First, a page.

Summary: The new generation of smart speakers offer a fantastic opportunity for fiction authors to share their stories and gain new fans. So what’s all the hype about Amazon Alexa and Google Assistant and why should independent writers pay attention?
If you’re a writer it’s time to start paying attention to voice first devices. I’m talking about the Amazon Alexa and Google Assistant line of smart speakers. Ignoring these odd-looking cylinders and muffin tops that are popping up in more households every day, could end up costing you an untapped source of avid new fans.
You probably already know that people are consuming fiction in all sorts of new ways. While most people still engage with stories by reading physical books or ebooks, a growing audience listens to stories on podcasts, reads bite-sized episodes in mobile apps, or lives the story via a chat app or game. Especially fiction fans under the age of 30 are seeking stories via these “alternative” channels.
You can now add voice assistants living in smart speakers to the list of alternative channels for the consumption of fiction.
Stories could be heard on Amazon’s Alexa platform almost from the start. Amazon quickly realized it made sense to connect Alexa to a user’s Kindle books and Audible account. She can play any Audible book you’ve purchase (or one that Amazon has made available for free) and she can read any of your Kindle books aloud (though you have to overlook the lackluster performance of her not quite human-sounding voice).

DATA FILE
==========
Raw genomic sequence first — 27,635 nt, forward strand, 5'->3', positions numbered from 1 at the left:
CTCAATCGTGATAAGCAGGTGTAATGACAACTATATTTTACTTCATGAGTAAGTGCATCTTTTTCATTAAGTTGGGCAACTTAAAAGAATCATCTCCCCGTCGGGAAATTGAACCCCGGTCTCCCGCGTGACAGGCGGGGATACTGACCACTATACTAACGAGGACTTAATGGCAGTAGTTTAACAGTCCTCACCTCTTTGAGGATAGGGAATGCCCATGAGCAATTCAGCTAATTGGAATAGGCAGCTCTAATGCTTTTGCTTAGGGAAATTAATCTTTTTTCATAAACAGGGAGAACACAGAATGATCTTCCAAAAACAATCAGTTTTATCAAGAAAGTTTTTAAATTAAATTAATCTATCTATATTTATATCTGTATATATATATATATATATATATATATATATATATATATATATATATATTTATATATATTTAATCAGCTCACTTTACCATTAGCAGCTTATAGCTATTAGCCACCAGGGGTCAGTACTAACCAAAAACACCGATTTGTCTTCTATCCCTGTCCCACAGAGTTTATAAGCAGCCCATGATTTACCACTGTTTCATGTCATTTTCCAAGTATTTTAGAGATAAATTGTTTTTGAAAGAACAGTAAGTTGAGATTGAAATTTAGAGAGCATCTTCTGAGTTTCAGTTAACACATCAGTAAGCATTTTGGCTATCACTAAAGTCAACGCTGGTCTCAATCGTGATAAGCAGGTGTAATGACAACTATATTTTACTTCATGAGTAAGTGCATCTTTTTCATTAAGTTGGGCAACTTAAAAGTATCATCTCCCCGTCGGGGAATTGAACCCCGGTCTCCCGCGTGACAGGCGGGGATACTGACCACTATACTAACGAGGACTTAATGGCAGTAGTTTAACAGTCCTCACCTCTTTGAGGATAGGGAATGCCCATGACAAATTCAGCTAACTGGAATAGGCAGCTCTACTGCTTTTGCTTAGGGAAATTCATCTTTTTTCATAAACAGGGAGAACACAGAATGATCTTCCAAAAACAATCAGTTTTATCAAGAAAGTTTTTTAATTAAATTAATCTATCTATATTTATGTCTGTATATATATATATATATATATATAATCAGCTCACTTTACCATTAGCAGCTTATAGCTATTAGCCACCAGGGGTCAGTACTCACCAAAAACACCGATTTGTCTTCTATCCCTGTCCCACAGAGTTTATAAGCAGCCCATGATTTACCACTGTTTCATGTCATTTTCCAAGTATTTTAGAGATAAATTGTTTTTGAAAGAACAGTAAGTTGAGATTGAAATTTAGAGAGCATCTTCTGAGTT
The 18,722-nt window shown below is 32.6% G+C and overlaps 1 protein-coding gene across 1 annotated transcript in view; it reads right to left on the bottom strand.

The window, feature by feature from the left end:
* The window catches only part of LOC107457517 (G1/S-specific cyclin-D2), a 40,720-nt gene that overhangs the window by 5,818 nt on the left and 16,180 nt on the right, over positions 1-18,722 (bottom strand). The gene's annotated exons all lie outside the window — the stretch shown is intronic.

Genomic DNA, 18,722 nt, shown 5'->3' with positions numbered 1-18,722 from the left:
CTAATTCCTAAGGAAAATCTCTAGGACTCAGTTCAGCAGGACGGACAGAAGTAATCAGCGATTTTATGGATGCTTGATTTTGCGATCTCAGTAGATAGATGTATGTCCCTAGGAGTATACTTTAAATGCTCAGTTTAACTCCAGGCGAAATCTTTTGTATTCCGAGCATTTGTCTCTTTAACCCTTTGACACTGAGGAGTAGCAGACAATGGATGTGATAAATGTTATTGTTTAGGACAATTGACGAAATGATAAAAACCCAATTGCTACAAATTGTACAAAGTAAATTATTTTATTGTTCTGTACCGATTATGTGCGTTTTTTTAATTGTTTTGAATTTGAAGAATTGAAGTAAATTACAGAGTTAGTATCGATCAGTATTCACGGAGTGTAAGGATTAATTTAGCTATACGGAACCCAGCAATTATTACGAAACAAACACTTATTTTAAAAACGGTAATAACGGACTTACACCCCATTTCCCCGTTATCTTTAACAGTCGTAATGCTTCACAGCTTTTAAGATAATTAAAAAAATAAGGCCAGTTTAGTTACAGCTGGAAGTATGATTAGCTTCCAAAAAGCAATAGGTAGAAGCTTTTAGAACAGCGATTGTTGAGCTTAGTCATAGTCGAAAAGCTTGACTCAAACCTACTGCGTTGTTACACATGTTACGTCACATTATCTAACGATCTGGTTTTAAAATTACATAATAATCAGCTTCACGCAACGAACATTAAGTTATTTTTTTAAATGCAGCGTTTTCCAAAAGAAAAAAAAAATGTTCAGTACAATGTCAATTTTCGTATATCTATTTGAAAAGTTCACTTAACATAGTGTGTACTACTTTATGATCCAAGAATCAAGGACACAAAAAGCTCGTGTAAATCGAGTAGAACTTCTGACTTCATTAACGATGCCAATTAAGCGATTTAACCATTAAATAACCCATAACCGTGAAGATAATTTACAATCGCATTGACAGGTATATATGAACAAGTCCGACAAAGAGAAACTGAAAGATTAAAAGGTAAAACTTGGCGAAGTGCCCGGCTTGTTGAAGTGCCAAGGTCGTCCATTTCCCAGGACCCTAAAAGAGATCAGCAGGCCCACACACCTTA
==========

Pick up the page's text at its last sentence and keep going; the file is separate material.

Other types of “voice-driven” stories started sounding off on Echo devices almost as soon as Amazon opened its toolset to third party developers. Alexa turned out to be a fairly good storyteller. There were some issues and constraints with her performance, but it was clear that people expected a talking voice assistant to be able to tell original stories.
Listeners enjoyed hearing their Audible books and podcasts. But it was apparent that they also craved shorter snackable stories. The internal team at Amazon authored some original content for Alexa. But there was a big gap to fill.
Third-party creators stepped in to start offering all sorts of interactive stories. Some of these offerings have been wildly successful and have grown large followings. The Magic Door by the Huntwork family is a sterling example. Millions of people have engaged with this imaginative interactive storyworld and the fictional adventure continues to expand as a lucrative franchise.
So is it too late for you to get in on the game? Absolutely not. The world of voice first fiction is just starting to take shape. Now is the time to begin exploring the opportunities. One of the main goals of this blog is to help writers understand the potential and provide useful resources for crafting a successful voice first fiction strategy. You can check out my previous posts What is Voice First Fiction? as well as a short primer on Voice First Fiction Categories. I also look forward to exploring this topic at the Digital Book World conference this October.
Head over to Florian Hollandt’s awesome Medium publication Voice Games for more great insights into the world of voice first fiction. Florian has been analyzing popular voice games on the Alexa and Google Assistant platforms. His in-depth reviews highlight the winning elements of successful story-driven voice experiences. I look forward to referencing his work here, as it provides a wealth of helpful tips to voice first fiction creators.